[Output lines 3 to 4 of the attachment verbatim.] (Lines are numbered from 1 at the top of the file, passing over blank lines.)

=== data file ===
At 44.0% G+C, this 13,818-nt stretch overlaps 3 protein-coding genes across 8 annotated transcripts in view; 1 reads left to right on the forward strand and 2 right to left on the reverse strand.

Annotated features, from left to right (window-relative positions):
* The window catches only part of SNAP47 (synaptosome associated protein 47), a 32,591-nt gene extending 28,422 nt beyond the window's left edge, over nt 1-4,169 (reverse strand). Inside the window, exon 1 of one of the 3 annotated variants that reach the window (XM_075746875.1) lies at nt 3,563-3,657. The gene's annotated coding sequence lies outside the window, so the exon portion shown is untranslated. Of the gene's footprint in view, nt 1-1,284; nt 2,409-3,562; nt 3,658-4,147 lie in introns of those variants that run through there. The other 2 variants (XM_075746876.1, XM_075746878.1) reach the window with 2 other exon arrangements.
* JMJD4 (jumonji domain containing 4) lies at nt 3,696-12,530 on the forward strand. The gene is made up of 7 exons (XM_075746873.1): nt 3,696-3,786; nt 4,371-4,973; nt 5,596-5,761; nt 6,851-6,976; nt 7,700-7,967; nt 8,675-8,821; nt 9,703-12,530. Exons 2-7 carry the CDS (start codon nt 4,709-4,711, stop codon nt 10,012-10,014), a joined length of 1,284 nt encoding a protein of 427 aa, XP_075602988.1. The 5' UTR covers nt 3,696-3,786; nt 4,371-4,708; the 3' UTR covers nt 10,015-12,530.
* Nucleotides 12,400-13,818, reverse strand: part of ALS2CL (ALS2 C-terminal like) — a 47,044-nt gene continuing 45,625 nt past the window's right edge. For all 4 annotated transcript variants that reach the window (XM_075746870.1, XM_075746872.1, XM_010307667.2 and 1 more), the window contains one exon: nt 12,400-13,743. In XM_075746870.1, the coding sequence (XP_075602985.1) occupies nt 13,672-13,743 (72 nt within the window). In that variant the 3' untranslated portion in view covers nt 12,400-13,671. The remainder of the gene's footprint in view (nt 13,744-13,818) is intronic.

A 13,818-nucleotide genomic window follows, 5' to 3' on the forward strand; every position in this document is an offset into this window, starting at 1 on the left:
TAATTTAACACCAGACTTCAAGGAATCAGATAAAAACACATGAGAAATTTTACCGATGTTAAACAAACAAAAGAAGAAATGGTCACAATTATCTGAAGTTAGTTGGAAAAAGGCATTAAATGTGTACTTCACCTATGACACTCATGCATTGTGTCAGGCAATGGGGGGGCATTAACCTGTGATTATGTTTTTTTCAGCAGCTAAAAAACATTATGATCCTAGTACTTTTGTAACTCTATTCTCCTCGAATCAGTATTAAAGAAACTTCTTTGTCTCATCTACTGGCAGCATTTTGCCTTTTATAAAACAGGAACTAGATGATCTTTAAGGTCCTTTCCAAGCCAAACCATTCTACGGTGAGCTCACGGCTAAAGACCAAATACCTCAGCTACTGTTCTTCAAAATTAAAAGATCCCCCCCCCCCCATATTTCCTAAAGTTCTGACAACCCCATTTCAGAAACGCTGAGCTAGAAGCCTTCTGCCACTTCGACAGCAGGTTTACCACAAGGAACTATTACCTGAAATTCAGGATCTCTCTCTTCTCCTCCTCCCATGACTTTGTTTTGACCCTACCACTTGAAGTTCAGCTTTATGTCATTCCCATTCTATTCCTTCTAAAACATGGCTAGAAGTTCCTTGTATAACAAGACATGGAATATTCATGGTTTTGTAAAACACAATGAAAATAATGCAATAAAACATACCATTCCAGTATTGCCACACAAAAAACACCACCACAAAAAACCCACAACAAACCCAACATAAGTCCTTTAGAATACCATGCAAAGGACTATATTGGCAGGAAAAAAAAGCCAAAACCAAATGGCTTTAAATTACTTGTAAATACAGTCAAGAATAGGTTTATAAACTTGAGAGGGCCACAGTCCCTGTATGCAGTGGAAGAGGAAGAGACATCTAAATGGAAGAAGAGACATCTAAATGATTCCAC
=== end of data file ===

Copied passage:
* The window catches only part of SNAP47 (synaptosome associated protein 47), a 32,591-nt gene extending 28,422 nt beyond the window's left edge, over nt 1-4,169 (reverse strand). Inside the window, exon 1 of one of the 3 annotated variants that reach the window (XM_075746875.1) lies at nt 3,563-3,657. The gene's annotated coding sequence lies outside the window, so the exon portion shown is untranslated. Of the gene's footprint in view, nt 1-1,284; nt 2,409-3,562; nt 3,658-4,147 lie in introns of those variants that run through there. The other 2 variants (XM_075746876.1, XM_075746878.1) reach the window with 2 other exon arrangements.
* JMJD4 (jumonji domain containing 4) lies at nt 3,696-12,530 on the forward strand. The gene is made up of 7 exons (XM_075746873.1): nt 3,696-3,786; nt 4,371-4,973; nt 5,596-5,761; nt 6,851-6,976; nt 7,700-7,967; nt 8,675-8,821; nt 9,703-12,530. Exons 2-7 carry the CDS (start codon nt 4,709-4,711, stop codon nt 10,012-10,014), a joined length of 1,284 nt encoding a protein of 427 aa, XP_075602988.1. The 5' UTR covers nt 3,696-3,786; nt 4,371-4,708; the 3' UTR covers nt 10,015-12,530.